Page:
Who Was John Ballou Newbrough?
John Ballou Newbrough is a 33rd degree Mason, vegetarian, and an avid student of the world’s religions. He was an inventive man and a holder of numerous US patents, including patents for calculation devices, manufacturing of rubber, artificial teeth, furnace pot, car for railway, ventilators, and exercising apparatus.
John Ballou was born on June 5, 1828, and died on April 22, 1891, aged 63 years old. He was popularly regarded as America’s greatest prophet.
- Full Name
- John Ballou Newbrough
- June 5, 1828
- April 22, 1891
- William, George, Elizabeth, and Justine.
- Place of Birth
- Strasbourg, France
- Fields of Expertise
- Cleveland Medical College
- calculation machine, manufacturing of rubber, ventilator.
John Ballou Newbrough was born on 5 June 1828, to the family of William Newbrough and Elizabeth Newbrough, nee Polsley, in a log cabin on the family farm a few miles north of Mohicanville, Ashland, Ohio.
John’s middle name was after the American Universalist clergyman and theological writer, Hosea Ballou. John was the fourth child in the family, having Jacob Cyrus, Solomon Daniel, and Eugenius Polsley as elder siblings; he had 2 younger brothers, Josephus Justice and Franklin Cicero, and a sister, Paulina Olive.
The clergyman was clairvoyant from childhood; however, his father was a stern man, flogging his son when the latter began to receive spirit messages. John was educated in the local schoolhouse, and in 1844 he went to Cleveland Medical College to study both medicine and dentistry, where his schooling was paid for by his mother selling wool and eggs and John working as a dental assistant to the famous dentist Dr. F. S. Slosson. John assisted Dr. F. S. Slosson in making dental plates and taking impressions for false teeth.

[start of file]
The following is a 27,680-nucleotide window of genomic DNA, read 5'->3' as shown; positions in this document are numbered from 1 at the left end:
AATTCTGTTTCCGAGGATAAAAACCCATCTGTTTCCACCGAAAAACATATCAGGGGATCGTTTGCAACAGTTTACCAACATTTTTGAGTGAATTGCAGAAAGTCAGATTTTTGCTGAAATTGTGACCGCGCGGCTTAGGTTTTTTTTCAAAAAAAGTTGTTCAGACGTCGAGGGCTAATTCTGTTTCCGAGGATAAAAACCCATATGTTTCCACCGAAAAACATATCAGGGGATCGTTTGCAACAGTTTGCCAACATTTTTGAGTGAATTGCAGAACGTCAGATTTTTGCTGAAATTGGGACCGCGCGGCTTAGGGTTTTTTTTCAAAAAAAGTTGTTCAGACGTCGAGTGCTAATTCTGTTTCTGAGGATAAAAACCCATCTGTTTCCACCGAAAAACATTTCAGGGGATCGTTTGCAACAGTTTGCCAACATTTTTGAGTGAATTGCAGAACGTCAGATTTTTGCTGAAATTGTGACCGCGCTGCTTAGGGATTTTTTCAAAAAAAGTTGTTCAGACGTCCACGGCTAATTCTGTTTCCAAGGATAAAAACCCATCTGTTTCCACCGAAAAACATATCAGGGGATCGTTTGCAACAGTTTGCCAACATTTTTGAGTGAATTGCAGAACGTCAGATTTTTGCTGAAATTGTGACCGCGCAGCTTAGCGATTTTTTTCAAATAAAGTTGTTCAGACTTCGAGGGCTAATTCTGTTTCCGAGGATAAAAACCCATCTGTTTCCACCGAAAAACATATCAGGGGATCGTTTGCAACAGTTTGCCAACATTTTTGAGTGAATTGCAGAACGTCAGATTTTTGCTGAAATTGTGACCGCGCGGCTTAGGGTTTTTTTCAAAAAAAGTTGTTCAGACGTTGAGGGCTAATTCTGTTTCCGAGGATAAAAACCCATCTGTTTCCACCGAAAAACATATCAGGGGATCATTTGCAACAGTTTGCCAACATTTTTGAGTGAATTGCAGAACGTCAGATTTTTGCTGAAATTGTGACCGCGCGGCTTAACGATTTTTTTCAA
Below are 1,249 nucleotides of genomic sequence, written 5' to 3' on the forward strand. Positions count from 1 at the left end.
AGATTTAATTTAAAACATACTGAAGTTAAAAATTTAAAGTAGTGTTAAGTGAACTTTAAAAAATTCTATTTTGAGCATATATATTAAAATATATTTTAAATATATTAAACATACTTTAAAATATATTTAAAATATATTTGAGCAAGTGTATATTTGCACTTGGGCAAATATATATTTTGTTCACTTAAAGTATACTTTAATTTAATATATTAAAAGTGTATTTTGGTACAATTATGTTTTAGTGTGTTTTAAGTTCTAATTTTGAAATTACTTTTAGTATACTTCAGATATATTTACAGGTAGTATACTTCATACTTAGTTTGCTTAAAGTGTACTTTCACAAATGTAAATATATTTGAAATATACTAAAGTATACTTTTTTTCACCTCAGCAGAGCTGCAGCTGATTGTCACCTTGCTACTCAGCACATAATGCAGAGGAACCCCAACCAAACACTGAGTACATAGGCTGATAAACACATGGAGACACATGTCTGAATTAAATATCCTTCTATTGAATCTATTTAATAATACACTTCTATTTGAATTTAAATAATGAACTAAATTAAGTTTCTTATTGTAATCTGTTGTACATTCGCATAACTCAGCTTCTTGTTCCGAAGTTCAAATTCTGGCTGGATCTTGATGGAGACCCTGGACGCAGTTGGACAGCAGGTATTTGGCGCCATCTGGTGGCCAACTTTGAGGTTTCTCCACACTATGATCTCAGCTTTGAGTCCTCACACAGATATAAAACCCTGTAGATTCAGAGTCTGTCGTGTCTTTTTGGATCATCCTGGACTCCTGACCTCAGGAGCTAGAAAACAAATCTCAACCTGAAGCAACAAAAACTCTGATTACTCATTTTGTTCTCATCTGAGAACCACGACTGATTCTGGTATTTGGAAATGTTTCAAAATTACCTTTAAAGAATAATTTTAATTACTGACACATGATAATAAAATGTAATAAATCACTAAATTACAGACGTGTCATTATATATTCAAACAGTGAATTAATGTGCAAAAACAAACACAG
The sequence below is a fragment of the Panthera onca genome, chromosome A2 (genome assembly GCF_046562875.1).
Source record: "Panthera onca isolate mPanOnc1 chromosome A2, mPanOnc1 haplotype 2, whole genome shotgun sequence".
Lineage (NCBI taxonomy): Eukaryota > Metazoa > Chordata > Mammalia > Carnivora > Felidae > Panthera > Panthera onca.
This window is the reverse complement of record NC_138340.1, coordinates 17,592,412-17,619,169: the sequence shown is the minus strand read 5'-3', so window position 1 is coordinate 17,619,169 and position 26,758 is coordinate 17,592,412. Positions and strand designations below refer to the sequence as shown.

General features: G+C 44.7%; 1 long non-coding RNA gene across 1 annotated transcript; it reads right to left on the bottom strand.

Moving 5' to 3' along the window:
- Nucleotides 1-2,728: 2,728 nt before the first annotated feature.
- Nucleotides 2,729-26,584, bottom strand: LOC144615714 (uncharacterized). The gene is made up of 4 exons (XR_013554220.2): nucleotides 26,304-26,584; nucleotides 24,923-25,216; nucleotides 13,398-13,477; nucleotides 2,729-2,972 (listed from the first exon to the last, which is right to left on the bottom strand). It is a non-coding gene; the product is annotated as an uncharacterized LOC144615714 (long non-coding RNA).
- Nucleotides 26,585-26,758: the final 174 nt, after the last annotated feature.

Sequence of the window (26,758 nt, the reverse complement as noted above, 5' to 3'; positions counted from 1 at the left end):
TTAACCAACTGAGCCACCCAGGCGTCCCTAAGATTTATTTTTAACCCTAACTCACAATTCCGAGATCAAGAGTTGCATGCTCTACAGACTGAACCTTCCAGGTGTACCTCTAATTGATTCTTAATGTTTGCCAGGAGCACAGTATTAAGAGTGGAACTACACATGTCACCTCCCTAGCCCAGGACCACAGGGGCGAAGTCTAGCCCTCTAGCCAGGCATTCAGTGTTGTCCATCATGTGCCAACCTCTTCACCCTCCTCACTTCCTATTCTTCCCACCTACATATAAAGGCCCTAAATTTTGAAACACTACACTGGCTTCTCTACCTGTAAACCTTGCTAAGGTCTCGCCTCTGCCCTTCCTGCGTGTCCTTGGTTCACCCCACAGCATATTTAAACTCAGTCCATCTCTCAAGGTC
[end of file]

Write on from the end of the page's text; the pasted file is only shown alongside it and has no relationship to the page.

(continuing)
After John Ballou Newbrough graduated from college in 1849, he started working under the supervision of his uncle, who was the head physician in an “insane asylum.” He was there for a relatively short period.
Interestingly, gold was discovered in California in 1848, a year before John graduated from college. After working for a few months under his uncle’s supervision, still in that same 1849, John Ballou Newbrough and his Scotsman partner, John Turnbull, decided to go to California.
They were successful, accumulating a small fortune, and afterward, in 1851, they mined gold in the Australian goldfields of Ballarat also, where John Ballou struck a claim worth $25000.
After making his fortune and circling the globe, John returned to the US in 1855, sharing a part of his good fortune with his family back in Ohio, where his parents and younger siblings still lived. Then he began to practice as a physician in Cincinnati, but soon switched to dentistry and moved to Dayton and St. Louis.
Later in 1884, John and Andrew Howland, a member of a distinguished New England family and heir to a vast whaling fortune, set out to find an appropriate site for the colony and selected 1490 acres in Las Cruces, New Mexico.
Soon, 22 Faithists arrived and settled in a colony, to cater to and raise foundlings and orphan children to a better world as adults. The colony and John Ballou himself had multiple problems but managed to survive somehow until 1891 when ultimate disaster befell the colony.